Empire (UK), December 1994


by Clark Collis

Yes indeed -- how about a haircut that makes me look like Keanu Reeves? It's the sensation that's sweeping the nation (sort of)! Women go *mad* for it (apparently)! In a fit of foolhardy commitment to "Empire", Clark Collis agrees to have his shoulder-length tresses lopped, Speed-style.

There are famous people. And there are *famous* people. Famous people get to open supermarkets, hang out and maybe have affairs with Second Division footballers and appear on Celebrity Squares with Bob Monkhouse. *Famous* people, on the other hand, get to open the World Cup, hang out and maybe have affairs with Presidential candidates and get to appear on Oprah with, er, Oprah.

Most importantly, though, *famous* people get to have at least one type of haircut named after them. The John Travolta quiff. The Louise Brooks bob. The simple Tony Curtis. Hell, back in biblical times, customers were probably asking their barber to "give them a Moses" after that impressive stunt with the Red Sea.

And now it's happened again with "the Keanu". Okay, so Speed may be two hours of non-stop, action-packed thrills and spills. But there is no doubt that the most memorable thing about the entire enterprise is Keanu Reeves' haircut. A distinctive buzzsaw job somewhere between a "No. 2" and the kind of coiffure that Action Man used to sport back in the 70s (along with those distinctive "flexible hands"), it not only makes the Ugly One look like the coolest thing since ice but is also, apparently, currently being copied in hairdressers all over the US of A.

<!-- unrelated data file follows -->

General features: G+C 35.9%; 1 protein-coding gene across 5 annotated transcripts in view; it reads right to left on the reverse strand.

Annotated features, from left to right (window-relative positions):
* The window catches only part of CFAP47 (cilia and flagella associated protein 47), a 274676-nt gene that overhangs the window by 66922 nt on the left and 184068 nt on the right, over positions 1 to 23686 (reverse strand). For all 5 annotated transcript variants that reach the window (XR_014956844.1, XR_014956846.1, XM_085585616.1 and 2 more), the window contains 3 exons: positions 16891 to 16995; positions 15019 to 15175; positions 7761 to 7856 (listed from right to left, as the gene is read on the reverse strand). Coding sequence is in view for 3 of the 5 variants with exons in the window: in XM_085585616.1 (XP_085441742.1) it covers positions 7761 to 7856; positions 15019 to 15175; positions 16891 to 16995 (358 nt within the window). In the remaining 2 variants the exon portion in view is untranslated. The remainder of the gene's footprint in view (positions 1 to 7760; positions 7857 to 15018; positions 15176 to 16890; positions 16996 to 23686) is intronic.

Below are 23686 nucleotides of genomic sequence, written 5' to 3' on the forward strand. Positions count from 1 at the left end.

So can we expect the same thing to happen in the UK? Does having your hair cut like a film star make you a) feel cool and b) more attractive to the opposite sex? Or does it just make you look like a dickhead? And what exactly is the difference between a "Keanu" and its distant, deformed cousin, the "Forrest Gump"? There is only one way to find out ...

Worthington's is an impossibly hip hair and beauty salon just near Covent Garden. Cybill Shepherd has had her hair cut here. And so has Jonathan Ross. Today is a bit different, though. Because, today, Worthington's are going to be giving me "the Keanu". Not that my appointed coiffurerist, Sam Langley, seems to be terribly keen on the idea.

"Why on earth would you want to do that?" she asks while sizing up my decidedly unkempt, shoulder-length locks.

Um. Well, to see what it's like. And ... ah ... because it's cool.

"I'm just not sure this is a good idea. I don't think it's going to suit you."

Eventually, Sam is persuaded that my mind is made up and, after a quick shampoo downstairs, work begins. Pretty soon the salon's floor resembles the aftermath of a fight between two very large and very moulting dogs while the nape of my neck is seeing sunlight for the first time in about 12 years. To offset the growing feeling that I am making A Very Large Mistake it seems like a good time to get to the bottom of this whole "Keanu" business.

So, do lots of people come in here asking for a haircut that they've seen at the cinema?